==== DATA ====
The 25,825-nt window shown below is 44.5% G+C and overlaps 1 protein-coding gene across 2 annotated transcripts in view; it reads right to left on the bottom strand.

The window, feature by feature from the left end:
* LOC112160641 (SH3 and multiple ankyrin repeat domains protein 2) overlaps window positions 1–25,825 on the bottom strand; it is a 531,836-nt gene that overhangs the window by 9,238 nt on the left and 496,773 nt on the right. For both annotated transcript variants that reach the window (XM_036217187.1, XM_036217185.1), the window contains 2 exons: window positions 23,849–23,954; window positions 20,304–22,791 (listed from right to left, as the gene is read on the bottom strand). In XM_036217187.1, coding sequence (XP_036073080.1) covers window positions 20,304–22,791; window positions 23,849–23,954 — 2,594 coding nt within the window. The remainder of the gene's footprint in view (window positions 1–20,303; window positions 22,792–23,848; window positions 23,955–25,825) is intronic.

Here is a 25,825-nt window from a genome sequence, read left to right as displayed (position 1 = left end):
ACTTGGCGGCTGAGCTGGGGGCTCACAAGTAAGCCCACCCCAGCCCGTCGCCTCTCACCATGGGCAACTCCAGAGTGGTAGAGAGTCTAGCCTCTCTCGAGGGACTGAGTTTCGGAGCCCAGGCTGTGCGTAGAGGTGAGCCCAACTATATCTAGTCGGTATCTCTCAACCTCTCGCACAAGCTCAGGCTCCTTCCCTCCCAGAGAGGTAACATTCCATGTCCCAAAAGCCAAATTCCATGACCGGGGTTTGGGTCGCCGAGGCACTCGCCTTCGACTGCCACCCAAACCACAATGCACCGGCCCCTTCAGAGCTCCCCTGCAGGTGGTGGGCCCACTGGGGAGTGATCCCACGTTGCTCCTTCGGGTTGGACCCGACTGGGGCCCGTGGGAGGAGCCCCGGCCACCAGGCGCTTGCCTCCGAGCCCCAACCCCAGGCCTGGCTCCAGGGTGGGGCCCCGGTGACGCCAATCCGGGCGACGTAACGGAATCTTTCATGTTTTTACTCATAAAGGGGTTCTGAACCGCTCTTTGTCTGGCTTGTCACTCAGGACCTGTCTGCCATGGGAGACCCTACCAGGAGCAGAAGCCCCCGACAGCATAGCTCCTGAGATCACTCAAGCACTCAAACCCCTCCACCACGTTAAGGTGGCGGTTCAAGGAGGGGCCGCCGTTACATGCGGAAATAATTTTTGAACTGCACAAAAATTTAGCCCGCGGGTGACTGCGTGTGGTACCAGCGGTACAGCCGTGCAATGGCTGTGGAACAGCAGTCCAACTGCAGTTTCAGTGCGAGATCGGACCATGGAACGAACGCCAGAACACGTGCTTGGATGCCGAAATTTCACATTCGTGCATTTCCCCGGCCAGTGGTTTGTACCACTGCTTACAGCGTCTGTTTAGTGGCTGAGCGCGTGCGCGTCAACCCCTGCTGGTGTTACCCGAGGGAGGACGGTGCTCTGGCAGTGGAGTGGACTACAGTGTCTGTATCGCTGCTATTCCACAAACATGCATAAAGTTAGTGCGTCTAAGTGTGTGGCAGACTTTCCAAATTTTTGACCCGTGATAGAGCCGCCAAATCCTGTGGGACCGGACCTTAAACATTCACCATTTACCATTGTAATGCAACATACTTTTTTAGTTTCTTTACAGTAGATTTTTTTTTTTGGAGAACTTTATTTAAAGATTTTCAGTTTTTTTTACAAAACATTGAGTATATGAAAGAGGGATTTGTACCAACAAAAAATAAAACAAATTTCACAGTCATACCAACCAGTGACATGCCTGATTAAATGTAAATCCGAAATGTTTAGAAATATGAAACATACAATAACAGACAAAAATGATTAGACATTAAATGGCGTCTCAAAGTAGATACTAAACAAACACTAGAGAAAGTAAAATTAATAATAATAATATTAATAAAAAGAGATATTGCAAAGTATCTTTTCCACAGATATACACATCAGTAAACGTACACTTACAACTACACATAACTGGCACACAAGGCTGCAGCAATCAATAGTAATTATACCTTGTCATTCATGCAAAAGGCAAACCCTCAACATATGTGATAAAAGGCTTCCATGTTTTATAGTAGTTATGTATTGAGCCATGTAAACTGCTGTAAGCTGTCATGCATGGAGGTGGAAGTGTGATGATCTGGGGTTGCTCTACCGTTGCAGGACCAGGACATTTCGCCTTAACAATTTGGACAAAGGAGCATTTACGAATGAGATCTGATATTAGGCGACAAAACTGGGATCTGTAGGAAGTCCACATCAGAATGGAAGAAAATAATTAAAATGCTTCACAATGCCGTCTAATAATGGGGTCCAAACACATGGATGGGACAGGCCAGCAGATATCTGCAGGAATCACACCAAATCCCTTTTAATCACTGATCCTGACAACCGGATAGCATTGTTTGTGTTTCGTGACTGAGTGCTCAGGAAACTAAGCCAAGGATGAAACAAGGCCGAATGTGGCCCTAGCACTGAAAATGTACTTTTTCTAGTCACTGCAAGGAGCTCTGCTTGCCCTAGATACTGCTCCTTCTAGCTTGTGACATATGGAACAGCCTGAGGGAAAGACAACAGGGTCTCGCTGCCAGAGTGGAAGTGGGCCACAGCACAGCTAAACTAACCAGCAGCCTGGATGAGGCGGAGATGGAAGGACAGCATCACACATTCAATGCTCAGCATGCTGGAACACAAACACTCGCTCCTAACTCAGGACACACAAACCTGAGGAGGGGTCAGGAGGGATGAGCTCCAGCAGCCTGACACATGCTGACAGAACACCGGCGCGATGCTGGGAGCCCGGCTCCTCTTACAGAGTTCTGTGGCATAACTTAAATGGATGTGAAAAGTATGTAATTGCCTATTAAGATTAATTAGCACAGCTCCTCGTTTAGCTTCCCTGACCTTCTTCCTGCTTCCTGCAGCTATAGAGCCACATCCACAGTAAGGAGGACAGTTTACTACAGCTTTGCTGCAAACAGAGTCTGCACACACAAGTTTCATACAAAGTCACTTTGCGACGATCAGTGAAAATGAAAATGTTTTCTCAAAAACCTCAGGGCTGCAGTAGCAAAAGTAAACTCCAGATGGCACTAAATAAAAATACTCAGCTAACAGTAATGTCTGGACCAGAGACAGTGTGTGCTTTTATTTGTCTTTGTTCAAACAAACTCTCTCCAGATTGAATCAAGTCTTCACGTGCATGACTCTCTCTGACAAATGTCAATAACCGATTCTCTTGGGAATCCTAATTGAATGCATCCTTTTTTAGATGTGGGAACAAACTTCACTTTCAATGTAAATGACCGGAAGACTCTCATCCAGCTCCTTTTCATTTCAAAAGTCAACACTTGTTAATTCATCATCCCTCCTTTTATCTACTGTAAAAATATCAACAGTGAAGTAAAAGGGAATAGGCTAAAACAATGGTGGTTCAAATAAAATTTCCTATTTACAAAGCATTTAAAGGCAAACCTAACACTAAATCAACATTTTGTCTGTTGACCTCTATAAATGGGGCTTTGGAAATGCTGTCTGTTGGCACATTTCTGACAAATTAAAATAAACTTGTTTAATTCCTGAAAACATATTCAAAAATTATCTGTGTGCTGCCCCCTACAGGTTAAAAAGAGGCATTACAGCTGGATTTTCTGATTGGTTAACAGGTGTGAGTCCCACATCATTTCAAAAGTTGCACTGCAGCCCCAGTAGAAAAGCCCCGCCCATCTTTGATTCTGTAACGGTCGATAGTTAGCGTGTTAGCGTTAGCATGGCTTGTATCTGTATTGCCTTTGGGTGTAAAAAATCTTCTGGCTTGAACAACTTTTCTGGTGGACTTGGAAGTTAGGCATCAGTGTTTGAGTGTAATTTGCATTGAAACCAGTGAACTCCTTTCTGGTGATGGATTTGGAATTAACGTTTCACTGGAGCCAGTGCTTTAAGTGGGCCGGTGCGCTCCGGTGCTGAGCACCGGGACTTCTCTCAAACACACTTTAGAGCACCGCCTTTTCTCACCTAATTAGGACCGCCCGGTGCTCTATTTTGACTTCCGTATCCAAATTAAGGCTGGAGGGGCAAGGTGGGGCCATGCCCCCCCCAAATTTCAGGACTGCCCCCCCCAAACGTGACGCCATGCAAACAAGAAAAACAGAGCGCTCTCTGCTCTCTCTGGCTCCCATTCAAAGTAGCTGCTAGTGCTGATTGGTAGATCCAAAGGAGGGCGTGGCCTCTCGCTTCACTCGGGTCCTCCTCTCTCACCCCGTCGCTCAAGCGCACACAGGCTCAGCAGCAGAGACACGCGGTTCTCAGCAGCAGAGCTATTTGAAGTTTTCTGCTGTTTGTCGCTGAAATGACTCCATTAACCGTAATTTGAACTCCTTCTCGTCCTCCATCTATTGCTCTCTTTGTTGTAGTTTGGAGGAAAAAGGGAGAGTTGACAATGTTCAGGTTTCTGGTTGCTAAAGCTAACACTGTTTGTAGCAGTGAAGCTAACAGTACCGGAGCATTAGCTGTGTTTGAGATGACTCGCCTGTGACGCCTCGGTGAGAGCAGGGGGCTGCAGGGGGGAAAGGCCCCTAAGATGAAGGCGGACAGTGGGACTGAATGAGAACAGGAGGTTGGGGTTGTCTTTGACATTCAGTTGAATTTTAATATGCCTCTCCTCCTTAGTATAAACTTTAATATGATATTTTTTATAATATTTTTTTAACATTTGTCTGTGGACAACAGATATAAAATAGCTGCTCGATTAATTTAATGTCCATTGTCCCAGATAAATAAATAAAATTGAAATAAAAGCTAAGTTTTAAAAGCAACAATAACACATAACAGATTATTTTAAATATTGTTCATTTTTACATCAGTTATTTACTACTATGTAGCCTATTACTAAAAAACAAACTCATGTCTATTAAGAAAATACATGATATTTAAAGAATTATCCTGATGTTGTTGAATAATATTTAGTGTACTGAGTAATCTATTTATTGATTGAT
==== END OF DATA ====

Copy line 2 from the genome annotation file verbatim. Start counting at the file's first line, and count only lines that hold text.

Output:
The window, feature by feature from the left end: